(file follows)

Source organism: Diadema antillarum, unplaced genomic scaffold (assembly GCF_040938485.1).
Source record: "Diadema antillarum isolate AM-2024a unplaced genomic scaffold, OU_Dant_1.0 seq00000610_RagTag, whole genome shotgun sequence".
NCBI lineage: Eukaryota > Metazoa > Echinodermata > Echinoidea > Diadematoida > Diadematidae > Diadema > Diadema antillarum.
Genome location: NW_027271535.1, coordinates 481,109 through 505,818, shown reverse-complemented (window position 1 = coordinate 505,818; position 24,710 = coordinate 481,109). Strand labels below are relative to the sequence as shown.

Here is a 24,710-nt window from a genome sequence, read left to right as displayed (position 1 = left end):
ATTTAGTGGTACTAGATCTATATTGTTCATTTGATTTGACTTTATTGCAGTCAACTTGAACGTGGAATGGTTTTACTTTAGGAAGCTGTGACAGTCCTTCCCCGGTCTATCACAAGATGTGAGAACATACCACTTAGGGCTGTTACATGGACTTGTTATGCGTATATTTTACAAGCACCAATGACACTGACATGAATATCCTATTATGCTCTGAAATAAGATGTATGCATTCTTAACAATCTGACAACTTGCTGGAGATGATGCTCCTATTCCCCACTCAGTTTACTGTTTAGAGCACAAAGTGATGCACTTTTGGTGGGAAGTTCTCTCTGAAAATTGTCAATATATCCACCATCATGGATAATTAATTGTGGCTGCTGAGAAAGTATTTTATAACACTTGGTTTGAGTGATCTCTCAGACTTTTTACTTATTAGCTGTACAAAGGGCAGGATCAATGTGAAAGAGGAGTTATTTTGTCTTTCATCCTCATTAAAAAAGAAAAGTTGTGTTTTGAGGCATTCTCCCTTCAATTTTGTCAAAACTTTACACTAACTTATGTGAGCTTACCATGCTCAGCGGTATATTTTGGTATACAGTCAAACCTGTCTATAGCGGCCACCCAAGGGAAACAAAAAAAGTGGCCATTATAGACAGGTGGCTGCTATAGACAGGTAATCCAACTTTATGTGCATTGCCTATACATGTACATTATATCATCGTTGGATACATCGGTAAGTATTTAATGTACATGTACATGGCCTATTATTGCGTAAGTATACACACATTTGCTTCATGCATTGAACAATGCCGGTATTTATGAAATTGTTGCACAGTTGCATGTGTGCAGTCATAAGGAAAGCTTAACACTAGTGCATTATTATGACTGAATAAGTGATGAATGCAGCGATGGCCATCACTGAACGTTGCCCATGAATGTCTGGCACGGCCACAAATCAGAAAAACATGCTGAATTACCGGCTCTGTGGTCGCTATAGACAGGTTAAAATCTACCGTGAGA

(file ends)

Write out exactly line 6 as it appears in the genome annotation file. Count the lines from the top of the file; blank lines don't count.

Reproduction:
ATTTAGTGGTACTAGATCTATATTGTTCATTTGATTTGACTTTATTGCAGTCAACTTGAACGTGGAATGGTTTTACTTTAGGAAGCTGTGACAGTCCTTCCCCGGTCTATCACAAGATGTGAGAACATACCACTTAGGGCTGTTACATGGACTTGTTATGCGTATATTTTACAAGCACCAATGACACTGACATGAATATCCTATTATGCTCTGAAATAAGATGTATGCATTCTTAACAATCTGACAACTTGCTGGAGATGATGCTCCTATTCCCCACTCAGTTTACTGTTTAGAGCACAAAGTGATGCACTTTTGGTGGGAAGTTCTCTCTGAAAATTGTCAATATATCCACCATCATGGATAATTAATTGTGGCTGCTGAGAAAGTATTTTATAACACTTGGTTTGAGTGATCTCTCAGACTTTTTACTTATTAGCTGTACAAAGGGCAGGATCAATGTGAAAGAGGAGTTATTTTGTCTTTCATCCTCATTAAAAAAGAAAAGTTGTGTTTTGAGGCATTCTCCCTTCAATTTTGTCAAAACTTTACACTAACTTATGTGAGCTTACCATGCTCAGCGGTATATTTTGGTATACAGTCAAACCTGTCTATAGCGGCCACCCAAGGGAAACAAAAAAAGTGGCCATTATAGACAGGTGGCTGCTATAGACAGGTAATCCAACTTTATGTGCATTGCCTATACATGTACATTATATCATCGTTGGATACATCGGTAAGTATTTAATGTACATGTACATGGCCTATTATTGCGTAAGTATACACACATTTGCTTCATGCATTGAACAATGCCGGTATTTATGAAATTGTTGCACAGTTGCATGTGTGCAGTCATAAGGAAAGCTTAACACTAGTGCATTATTATGACTGAATAAGTGATGAATGCAGCGATGGCCATCACTGAACGTTGCCCATGAATGTCTGGCACGGCCACAAATCAGAAAAACATGCTGAATTACCGGCTCTGTGGTCGCTATAGACAGGTTAAAATCTACCGTGAGA